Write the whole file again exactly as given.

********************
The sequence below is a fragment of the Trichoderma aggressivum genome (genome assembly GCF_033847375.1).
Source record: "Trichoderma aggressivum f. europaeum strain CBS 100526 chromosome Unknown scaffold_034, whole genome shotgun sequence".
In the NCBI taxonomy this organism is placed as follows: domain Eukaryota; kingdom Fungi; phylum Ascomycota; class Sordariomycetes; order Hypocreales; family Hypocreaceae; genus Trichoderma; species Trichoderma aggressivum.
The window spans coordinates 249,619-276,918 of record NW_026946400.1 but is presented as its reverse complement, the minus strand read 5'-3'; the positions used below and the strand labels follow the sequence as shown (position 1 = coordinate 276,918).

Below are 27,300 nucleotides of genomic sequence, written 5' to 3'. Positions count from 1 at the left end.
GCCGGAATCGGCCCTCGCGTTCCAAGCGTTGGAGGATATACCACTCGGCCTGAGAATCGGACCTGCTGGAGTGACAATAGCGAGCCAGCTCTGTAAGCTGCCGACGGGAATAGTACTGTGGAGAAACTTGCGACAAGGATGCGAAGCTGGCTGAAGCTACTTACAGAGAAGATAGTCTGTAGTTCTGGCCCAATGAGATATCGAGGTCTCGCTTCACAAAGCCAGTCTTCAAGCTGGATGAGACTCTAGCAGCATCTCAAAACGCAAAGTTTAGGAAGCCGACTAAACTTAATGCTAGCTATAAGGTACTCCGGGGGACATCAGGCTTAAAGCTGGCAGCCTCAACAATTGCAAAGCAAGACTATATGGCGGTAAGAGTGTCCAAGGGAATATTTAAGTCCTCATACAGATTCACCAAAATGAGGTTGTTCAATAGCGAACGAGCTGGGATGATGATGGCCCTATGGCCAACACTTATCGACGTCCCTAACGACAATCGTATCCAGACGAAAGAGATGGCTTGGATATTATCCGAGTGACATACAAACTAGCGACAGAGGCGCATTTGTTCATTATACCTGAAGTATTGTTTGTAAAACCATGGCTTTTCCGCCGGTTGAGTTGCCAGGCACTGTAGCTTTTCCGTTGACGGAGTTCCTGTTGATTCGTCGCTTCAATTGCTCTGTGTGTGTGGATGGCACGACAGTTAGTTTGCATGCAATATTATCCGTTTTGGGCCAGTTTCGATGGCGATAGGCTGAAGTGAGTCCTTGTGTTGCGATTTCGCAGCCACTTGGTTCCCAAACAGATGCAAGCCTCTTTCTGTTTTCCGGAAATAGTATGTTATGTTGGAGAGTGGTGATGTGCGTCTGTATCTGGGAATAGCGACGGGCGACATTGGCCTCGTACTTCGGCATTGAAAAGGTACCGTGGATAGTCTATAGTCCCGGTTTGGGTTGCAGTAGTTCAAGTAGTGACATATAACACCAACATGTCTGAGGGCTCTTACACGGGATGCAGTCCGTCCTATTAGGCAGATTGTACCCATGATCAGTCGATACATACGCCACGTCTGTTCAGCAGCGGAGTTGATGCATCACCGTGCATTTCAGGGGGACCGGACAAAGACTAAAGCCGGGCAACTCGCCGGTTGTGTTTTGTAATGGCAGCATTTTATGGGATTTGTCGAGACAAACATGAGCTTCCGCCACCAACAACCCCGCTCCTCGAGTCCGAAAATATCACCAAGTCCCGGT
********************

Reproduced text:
The sequence below is a fragment of the Trichoderma aggressivum genome (genome assembly GCF_033847375.1).
Source record: "Trichoderma aggressivum f. europaeum strain CBS 100526 chromosome Unknown scaffold_034, whole genome shotgun sequence".
In the NCBI taxonomy this organism is placed as follows: domain Eukaryota; kingdom Fungi; phylum Ascomycota; class Sordariomycetes; order Hypocreales; family Hypocreaceae; genus Trichoderma; species Trichoderma aggressivum.
The window spans coordinates 249,619-276,918 of record NW_026946400.1 but is presented as its reverse complement, the minus strand read 5'-3'; the positions used below and the strand labels follow the sequence as shown (position 1 = coordinate 276,918).

Below are 27,300 nucleotides of genomic sequence, written 5' to 3'. Positions count from 1 at the left end.
GCCGGAATCGGCCCTCGCGTTCCAAGCGTTGGAGGATATACCACTCGGCCTGAGAATCGGACCTGCTGGAGTGACAATAGCGAGCCAGCTCTGTAAGCTGCCGACGGGAATAGTACTGTGGAGAAACTTGCGACAAGGATGCGAAGCTGGCTGAAGCTACTTACAGAGAAGATAGTCTGTAGTTCTGGCCCAATGAGATATCGAGGTCTCGCTTCACAAAGCCAGTCTTCAAGCTGGATGAGACTCTAGCAGCATCTCAAAACGCAAAGTTTAGGAAGCCGACTAAACTTAATGCTAGCTATAAGGTACTCCGGGGGACATCAGGCTTAAAGCTGGCAGCCTCAACAATTGCAAAGCAAGACTATATGGCGGTAAGAGTGTCCAAGGGAATATTTAAGTCCTCATACAGATTCACCAAAATGAGGTTGTTCAATAGCGAACGAGCTGGGATGATGATGGCCCTATGGCCAACACTTATCGACGTCCCTAACGACAATCGTATCCAGACGAAAGAGATGGCTTGGATATTATCCGAGTGACATACAAACTAGCGACAGAGGCGCATTTGTTCATTATACCTGAAGTATTGTTTGTAAAACCATGGCTTTTCCGCCGGTTGAGTTGCCAGGCACTGTAGCTTTTCCGTTGACGGAGTTCCTGTTGATTCGTCGCTTCAATTGCTCTGTGTGTGTGGATGGCACGACAGTTAGTTTGCATGCAATATTATCCGTTTTGGGCCAGTTTCGATGGCGATAGGCTGAAGTGAGTCCTTGTGTTGCGATTTCGCAGCCACTTGGTTCCCAAACAGATGCAAGCCTCTTTCTGTTTTCCGGAAATAGTATGTTATGTTGGAGAGTGGTGATGTGCGTCTGTATCTGGGAATAGCGACGGGCGACATTGGCCTCGTACTTCGGCATTGAAAAGGTACCGTGGATAGTCTATAGTCCCGGTTTGGGTTGCAGTAGTTCAAGTAGTGACATATAACACCAACATGTCTGAGGGCTCTTACACGGGATGCAGTCCGTCCTATTAGGCAGATTGTACCCATGATCAGTCGATACATACGCCACGTCTGTTCAGCAGCGGAGTTGATGCATCACCGTGCATTTCAGGGGGACCGGACAAAGACTAAAGCCGGGCAACTCGCCGGTTGTGTTTTGTAATGGCAGCATTTTATGGGATTTGTCGAGACAAACATGAGCTTCCGCCACCAACAACCCCGCTCCTCGAGTCCGAAAATATCACCAAGTCCCGGT